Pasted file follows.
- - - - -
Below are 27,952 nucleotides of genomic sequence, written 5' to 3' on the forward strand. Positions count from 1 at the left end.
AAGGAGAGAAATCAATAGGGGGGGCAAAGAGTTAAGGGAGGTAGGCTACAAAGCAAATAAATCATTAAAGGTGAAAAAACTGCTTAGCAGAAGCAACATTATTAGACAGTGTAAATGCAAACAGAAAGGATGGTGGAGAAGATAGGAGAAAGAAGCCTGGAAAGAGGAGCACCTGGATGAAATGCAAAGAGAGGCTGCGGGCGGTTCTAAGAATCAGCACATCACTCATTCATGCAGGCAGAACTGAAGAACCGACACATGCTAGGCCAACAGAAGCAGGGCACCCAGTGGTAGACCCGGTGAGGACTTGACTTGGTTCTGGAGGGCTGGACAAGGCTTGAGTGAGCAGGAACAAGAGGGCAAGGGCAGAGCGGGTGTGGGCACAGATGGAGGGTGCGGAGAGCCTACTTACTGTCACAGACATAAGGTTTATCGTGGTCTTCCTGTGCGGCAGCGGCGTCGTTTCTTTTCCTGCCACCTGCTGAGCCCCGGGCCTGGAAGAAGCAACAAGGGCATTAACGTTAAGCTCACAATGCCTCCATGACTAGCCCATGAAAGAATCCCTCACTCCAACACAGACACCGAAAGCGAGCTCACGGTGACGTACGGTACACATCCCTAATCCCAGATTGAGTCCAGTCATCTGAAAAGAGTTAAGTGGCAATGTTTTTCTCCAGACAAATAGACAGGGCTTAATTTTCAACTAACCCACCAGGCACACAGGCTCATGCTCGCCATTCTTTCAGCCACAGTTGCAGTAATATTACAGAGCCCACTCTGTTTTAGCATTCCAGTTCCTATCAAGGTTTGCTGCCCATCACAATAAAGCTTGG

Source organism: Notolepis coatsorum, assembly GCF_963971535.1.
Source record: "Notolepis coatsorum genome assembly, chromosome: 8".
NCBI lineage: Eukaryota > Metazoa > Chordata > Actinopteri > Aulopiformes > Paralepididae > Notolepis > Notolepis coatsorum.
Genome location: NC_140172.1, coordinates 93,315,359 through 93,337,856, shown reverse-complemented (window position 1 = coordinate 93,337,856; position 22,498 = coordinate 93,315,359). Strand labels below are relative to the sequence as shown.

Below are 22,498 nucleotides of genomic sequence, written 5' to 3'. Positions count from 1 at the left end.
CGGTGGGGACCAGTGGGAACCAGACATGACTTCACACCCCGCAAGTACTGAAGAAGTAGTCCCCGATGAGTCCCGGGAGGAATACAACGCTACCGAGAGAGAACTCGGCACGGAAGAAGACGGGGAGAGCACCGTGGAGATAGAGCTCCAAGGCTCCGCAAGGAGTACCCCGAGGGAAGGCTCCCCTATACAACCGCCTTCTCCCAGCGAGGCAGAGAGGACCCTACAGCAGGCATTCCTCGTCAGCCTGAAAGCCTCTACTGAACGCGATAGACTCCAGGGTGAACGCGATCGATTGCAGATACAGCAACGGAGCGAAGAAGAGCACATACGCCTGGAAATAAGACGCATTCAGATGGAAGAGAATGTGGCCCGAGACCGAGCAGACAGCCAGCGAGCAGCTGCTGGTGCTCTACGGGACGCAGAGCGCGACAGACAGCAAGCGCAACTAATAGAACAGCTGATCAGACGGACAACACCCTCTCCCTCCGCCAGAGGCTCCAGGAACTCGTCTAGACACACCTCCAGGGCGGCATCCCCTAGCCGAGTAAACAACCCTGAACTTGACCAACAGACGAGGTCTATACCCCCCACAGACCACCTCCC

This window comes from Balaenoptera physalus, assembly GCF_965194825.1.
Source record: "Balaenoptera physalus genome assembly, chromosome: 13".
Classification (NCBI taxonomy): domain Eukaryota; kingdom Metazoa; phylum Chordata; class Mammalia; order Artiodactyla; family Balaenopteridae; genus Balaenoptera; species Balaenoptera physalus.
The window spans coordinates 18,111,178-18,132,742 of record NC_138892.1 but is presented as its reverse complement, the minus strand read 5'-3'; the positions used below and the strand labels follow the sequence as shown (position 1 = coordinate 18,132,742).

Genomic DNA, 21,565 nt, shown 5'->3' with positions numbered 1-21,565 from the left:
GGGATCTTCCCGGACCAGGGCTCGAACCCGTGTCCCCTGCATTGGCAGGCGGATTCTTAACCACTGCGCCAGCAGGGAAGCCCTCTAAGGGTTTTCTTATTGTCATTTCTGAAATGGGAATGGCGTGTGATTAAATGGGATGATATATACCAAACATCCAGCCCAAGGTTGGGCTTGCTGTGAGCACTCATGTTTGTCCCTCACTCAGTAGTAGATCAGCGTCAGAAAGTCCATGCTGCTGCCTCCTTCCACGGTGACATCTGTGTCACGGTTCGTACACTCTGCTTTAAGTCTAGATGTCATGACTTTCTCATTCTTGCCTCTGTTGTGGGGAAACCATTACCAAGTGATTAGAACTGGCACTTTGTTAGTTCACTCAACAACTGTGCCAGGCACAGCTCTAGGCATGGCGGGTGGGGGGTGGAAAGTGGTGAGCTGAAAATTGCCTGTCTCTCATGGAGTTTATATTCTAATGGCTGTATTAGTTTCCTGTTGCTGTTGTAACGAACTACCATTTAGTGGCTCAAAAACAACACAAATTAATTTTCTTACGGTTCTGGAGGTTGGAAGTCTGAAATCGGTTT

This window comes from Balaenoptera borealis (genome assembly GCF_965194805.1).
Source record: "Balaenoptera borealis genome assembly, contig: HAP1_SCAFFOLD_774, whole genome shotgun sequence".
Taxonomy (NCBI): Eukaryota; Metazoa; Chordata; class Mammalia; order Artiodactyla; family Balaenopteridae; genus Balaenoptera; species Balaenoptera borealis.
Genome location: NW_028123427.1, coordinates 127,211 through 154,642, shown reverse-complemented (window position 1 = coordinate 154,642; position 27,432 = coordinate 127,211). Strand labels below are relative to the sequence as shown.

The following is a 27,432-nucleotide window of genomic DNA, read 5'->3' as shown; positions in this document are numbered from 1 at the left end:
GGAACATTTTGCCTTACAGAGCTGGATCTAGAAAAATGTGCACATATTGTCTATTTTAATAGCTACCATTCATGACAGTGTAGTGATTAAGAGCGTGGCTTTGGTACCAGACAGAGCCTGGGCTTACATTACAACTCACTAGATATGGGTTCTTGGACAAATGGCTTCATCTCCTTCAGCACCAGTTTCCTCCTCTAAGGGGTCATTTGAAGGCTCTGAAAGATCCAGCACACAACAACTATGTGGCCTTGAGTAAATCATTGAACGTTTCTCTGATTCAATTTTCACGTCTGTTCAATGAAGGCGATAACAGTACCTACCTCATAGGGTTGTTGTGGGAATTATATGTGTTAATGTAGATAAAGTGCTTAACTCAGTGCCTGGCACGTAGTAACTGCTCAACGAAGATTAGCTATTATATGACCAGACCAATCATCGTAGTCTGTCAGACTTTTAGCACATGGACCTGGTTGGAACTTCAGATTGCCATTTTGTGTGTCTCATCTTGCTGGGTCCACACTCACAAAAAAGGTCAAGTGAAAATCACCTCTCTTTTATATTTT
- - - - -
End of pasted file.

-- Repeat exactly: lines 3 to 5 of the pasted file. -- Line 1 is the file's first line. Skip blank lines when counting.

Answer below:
Source organism: Notolepis coatsorum, assembly GCF_963971535.1.
Source record: "Notolepis coatsorum genome assembly, chromosome: 8".
NCBI lineage: Eukaryota > Metazoa > Chordata > Actinopteri > Aulopiformes > Paralepididae > Notolepis > Notolepis coatsorum.